When replacing a component on my DJM450 (DJ Mixer) I stupidly cracked a small part of the PCB. Now, in terms of effect for me, it's minimal but very annoying.

I want to repair it, if possible.

enter image description here enter image description here enter image description here enter image description here enter image description here

Every video, walkthrough, etc I have seen has not addressed the PCB as I understand it in these photos.

So, does anyone have a guide or advice? Is it worth attempting the repair considering that I have a workaround if I have to?

Most of the videos I have seen have done the work between the "lines". Where as, if I am correct, I would need to repair/ solder the actual copper "lines". Am I mistaken?


Edit: For clarity before I close;

  • It's a DJM-450
  • It's only got design/ "lines" on one side of the board (the side you can see)

What I did;

  • Scraped back the coating on the board
  • Soldered the "lines" using small solder (clamped the board and had someone hold a light for me!)
  • Did a quick test to ensure it was working
  • Using epoxy on the other side, sealed the board
  • Tested working again and screwed back in place.

Thank you all.


4 Answers 4


Look at the copper traces on each side of the board. Find a solder pad that each of the (on each side of the crack) gives access to the trace. Solder some 24 to 28-gauge wires to those pads that essentially bridge across the crack. It looks like 4 traces are impacted on the side you show. There may be more on the other side. Based on the low quality design and lack of copper flood, I'm guessing it is a two layer board and you have no inner layers to worry about.

Also, drill a 1.5mm hole (1/16" hole) through the crack to stop crack propagation. Ideally at the end of the crack or within 10mm of the end of the crack if components are in the way. See yellow x. Best loactation I can see but you'll have to check other side of the board for any interferences.

enter image description here

  • 3
    \$\begingroup\$ Manually drill with a drill in a pin vise. Just twist back and forth. Or if you have strong fingers no need for a pin vise. Your local radio control model (like cars and airplanes) store might also have a drill with a knob on it for a couple of bucks. Used to drill servo horns. Because the crack is there, you want to clamp it directly opposite of the crack if possible and directly support the back opposite of the drill. Power drill will just destroy things, especially with the crack there. \$\endgroup\$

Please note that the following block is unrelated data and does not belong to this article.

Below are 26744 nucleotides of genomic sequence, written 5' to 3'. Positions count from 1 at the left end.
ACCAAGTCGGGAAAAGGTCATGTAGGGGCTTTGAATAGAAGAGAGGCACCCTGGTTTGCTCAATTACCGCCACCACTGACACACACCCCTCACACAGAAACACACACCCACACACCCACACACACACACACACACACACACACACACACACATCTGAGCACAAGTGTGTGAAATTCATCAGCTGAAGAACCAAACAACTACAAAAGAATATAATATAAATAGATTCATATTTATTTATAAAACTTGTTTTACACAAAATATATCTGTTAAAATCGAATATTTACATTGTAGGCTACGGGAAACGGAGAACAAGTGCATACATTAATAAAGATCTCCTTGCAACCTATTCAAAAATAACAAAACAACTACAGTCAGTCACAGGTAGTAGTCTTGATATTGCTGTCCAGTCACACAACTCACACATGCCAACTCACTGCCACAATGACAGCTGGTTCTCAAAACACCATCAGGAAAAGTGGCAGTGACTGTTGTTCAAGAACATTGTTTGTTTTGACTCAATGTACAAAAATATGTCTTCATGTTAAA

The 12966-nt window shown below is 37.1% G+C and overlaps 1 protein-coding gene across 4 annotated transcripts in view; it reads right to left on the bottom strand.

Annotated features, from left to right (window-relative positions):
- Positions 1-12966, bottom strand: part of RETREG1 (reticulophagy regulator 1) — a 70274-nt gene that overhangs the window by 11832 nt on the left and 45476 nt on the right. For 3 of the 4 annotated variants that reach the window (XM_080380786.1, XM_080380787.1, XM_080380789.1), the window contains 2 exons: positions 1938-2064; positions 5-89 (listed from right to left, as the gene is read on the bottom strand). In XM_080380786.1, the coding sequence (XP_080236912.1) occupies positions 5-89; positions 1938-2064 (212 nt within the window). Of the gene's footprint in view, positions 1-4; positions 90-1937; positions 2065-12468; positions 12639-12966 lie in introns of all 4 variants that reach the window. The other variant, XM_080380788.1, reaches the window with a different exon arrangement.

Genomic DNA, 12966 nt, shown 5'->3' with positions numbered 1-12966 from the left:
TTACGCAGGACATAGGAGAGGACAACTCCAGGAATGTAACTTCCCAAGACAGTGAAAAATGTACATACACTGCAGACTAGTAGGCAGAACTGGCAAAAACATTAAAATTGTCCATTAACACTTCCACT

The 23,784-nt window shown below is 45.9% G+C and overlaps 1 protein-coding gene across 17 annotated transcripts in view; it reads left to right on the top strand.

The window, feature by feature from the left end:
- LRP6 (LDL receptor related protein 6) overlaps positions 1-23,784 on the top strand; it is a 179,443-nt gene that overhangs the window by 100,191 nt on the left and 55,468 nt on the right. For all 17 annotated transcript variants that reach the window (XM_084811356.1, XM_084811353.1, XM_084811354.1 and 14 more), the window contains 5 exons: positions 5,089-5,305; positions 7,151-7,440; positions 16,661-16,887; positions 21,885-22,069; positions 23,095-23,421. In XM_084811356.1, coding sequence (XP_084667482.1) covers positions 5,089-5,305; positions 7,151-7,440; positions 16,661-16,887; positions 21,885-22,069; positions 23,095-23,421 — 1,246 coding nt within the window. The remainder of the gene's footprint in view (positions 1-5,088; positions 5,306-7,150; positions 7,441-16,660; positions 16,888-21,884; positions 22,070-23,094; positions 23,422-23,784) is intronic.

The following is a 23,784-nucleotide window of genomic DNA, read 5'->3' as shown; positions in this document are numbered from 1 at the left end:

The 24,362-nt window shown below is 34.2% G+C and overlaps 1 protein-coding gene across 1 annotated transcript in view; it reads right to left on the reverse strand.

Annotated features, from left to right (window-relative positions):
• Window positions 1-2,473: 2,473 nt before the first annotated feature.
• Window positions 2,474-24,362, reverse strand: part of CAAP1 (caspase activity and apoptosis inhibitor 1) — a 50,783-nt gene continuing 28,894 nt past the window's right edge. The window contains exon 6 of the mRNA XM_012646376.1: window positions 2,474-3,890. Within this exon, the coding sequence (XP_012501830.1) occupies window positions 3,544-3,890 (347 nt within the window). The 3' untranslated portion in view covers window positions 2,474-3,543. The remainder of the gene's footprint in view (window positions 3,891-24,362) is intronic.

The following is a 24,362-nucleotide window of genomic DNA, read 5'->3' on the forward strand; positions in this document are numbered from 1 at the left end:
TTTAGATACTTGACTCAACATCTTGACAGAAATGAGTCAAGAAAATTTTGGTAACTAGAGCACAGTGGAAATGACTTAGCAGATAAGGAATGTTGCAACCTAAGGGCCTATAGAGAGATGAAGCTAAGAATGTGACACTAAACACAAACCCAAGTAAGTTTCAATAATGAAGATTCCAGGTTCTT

– DKNguyen
    Feb 5, 2022 at 18:52
  • \$\begingroup\$ While not the exact solution I went with, this is very helpful and good to know. I went with the scraping back of the "lines" and managed to very carefully solder them. However, if that did not work, this was the next step I would of taken, so simply because you gave me a viable option and alternative. Best answer, thank you! \$\endgroup\$
    – Kyle93
    Feb 6, 2022 at 17:34
  • 1
    \$\begingroup\$ @Kyle93 Did you just use blobs of solder to reconnect the traces? You probably should have buried a small piece of solid strand wire under there to bridge the break. \$\endgroup\$
    – DKNguyen
    Feb 6, 2022 at 18:20
  • \$\begingroup\$ @kyle93 you should look at te trace just above the yellow X in my drawing. That trace may be cracked as well. \$\endgroup\$ Feb 6, 2022 at 23:04

If by "repair" you mean broken traces then if it's a 2-layer board, get a fiberglass burnishing pen and rub off the solder mask around the breaks in traces so you can solder to reconnect them.

If it's not two layer you are SOL.

If you mean the mechanical crack then glass fabric with with low viscosity composite epoxy resin away from the traces on both sides? But you are liable to functionally mess the board up if the resin runs the wrong way out of the fabric. And the glass might not adhere best to the solder mask which would mean you need to scrape it away in those areas too.

Or buy bare FR4 or G10 which is the same stuff the PCB is made of (glass/epoxy) and cut it into strips and epoxy it into place with regular epoxy away from the traces. You can cut 1/32"/0.8mm and thinner FR4 with scissors.